Weekly Market Commentary 1/22/2021
-Darren Leavitt, CFA
The mega-cap technology issues led markets to another set of all-times as cyclicals took a step back after being red hot for the last several weeks. Fourth-quarter earnings continued to roll out with mixed results. President Biden’s inauguration was followed by several executive orders that the market seemed to take in stride. After she called for Congress to “act big” on fiscal stimulus, Jenniferet Yellen’s nomination cleared the Senate Finance committee. Economic data on the job front continued to be sluggish, although housing data showed record strength. Coronavirus infections continued to increase around the globe while injections of the vaccine continued to have logistical issues. Dr. Fauci suggested that infection rates may be close to a plateau in the US, while in Europe, more stringent lockdown measures are being considered.
For the week, the S&P 500 gained 1.9%, the down added 0.6%, the tech-heavy NASDAQ led averages with an increase of 4.2%, and the Russell 2000 inked at 2.1% gain. US Treasury trade was muted during the holiday-shortened week. The 2-year note yield declined by one basis point to close at 0.12%, while the 10-year bond yield was unchanged at 1.09%. Oil prices were also unchanged, closing at 52.39 a barrel. Gold prices increased $27.80 to close at $1855.80 an Oz. Bitcoin prices continued its wild ride, trading off to just over 31k.
Netflix’s fourth-quarter earnings, along with some upgrades in Apple and Microsoft, jump-started a mega-cap rally for the week. Netflix subscriber adds were much better than expected and ignited trading to the upside after the announcement. Disney and Roku shares rose on the news as well. On the other hand, Intel and IBM disappointed investors with their earnings results and outlook. Despite Intel’s results, investors continued to pour into the Semiconductor sector, which had another stellar week. IBM beat on the bottom line but came in light on revenues and induced a steep sell-off. Financials reported decent earnings, but investors sold the news. Goldman Sachs, Bank of America, Morgan Stanley, and US Banc-Corp all lost ground after their earnings and muted the financial sector’s weekly performance.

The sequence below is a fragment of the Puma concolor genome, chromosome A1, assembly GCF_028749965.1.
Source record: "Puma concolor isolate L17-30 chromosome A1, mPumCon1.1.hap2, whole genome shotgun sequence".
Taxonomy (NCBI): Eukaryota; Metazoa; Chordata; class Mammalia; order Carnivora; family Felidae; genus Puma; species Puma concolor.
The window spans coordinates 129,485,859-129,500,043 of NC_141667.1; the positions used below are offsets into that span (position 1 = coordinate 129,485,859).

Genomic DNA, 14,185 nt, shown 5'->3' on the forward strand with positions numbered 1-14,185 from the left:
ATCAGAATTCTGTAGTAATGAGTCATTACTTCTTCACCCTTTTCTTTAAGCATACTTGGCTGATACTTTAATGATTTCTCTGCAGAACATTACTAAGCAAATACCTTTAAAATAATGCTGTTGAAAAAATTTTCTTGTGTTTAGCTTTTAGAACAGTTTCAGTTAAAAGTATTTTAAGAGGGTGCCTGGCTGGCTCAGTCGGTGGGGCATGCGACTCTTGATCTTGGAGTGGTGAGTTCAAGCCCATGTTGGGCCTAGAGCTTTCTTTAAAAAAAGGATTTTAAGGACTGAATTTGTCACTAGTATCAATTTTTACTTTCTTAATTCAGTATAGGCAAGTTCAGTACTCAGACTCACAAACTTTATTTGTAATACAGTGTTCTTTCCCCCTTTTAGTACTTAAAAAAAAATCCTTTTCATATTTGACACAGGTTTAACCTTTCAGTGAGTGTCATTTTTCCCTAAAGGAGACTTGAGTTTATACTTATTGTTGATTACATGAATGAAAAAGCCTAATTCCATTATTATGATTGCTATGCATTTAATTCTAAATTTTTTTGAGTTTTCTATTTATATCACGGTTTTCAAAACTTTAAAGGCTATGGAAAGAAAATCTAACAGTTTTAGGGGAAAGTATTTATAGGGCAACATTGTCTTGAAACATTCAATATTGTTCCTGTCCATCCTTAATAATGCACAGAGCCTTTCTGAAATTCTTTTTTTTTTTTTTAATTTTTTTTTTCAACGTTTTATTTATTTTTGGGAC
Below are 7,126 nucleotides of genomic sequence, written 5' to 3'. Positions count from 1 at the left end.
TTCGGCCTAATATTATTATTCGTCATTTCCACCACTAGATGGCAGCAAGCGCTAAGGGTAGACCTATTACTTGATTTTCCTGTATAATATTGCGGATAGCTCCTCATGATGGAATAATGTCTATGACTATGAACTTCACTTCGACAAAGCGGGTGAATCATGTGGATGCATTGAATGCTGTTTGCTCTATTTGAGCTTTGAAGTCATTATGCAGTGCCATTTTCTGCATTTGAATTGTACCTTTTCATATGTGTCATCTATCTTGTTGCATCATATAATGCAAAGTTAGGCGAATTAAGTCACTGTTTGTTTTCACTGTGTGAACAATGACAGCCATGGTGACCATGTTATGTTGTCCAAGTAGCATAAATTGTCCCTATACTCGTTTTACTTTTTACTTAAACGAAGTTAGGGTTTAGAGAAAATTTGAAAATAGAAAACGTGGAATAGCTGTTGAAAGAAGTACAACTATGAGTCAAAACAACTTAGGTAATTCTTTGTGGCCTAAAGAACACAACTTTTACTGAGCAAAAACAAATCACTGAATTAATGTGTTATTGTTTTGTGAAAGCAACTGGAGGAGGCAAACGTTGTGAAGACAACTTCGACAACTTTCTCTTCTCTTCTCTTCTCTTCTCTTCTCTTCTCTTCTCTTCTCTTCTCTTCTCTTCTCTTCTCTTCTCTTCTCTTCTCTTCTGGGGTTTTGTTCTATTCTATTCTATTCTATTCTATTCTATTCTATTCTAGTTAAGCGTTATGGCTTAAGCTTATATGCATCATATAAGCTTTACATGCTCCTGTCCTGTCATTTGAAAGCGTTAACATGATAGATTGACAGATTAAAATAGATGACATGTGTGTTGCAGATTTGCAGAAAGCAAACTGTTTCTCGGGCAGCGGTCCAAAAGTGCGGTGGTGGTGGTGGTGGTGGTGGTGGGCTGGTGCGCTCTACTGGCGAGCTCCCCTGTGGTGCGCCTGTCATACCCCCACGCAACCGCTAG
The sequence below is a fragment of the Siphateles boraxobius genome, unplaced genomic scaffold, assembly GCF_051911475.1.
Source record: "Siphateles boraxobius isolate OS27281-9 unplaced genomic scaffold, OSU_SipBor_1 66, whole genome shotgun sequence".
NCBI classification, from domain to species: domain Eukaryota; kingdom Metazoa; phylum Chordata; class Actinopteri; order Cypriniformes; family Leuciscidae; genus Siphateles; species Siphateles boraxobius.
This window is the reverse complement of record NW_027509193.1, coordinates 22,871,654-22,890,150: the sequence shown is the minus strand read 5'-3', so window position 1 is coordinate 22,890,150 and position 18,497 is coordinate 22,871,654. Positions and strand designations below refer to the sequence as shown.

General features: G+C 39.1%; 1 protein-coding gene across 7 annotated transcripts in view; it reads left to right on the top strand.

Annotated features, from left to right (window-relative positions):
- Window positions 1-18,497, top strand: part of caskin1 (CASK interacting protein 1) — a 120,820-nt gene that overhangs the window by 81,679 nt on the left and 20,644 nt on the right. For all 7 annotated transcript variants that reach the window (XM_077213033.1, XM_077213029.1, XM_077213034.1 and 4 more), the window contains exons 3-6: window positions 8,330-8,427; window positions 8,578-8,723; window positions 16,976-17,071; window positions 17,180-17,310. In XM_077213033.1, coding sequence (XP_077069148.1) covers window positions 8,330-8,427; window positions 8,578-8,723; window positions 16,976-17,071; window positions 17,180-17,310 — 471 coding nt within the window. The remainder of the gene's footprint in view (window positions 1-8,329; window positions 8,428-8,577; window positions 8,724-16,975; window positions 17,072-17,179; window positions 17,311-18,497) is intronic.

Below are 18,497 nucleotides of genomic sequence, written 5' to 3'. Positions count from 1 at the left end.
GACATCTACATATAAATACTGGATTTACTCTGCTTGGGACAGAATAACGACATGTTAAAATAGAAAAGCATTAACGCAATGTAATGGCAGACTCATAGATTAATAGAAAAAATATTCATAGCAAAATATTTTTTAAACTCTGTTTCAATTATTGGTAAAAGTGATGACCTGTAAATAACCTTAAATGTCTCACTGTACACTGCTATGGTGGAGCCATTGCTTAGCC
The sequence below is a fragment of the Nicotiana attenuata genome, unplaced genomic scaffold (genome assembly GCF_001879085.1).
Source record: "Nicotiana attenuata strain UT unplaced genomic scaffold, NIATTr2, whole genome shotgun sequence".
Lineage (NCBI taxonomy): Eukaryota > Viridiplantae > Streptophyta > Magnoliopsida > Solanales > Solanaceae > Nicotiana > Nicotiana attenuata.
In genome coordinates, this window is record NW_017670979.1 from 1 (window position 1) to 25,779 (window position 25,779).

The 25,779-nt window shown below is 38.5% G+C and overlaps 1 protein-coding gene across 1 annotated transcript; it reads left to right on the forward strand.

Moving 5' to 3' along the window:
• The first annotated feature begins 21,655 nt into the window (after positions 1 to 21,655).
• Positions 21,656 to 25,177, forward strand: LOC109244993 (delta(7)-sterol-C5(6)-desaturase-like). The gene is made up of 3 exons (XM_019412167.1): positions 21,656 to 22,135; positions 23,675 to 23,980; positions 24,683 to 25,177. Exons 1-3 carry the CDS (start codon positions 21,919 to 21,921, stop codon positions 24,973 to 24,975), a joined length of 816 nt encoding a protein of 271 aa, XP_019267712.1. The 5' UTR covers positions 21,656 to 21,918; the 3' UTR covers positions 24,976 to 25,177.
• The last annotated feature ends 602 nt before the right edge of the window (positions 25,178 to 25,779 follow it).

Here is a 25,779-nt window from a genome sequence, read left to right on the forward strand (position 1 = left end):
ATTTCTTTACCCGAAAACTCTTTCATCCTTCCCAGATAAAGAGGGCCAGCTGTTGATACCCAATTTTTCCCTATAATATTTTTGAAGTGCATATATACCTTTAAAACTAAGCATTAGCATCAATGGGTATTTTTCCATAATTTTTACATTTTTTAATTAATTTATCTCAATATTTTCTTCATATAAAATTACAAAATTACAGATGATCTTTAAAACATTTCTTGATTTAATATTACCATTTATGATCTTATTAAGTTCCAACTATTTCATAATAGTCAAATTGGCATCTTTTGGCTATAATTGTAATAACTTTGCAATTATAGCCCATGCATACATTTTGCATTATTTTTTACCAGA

Initial Jobless Claims were down 26k from the prior week to 900k but still above the estimate of 845K and stoked more stimulus rhetoric. Continuing Claims fell 127k to 5.054 million. Existing Home sales were up 0.7% month over month or an annual rate of 6.76 million. Housing inventory continues to be at all-time lows, and perhaps is why we saw Housing Starts increase by 5.8%, the strongest reading since September of 2006. IHS Flash Manufacturing and Services data was mixed worldwide, but here in the US, both data sets expressed expansion with readings of 59.1 and 57.5, respectively.
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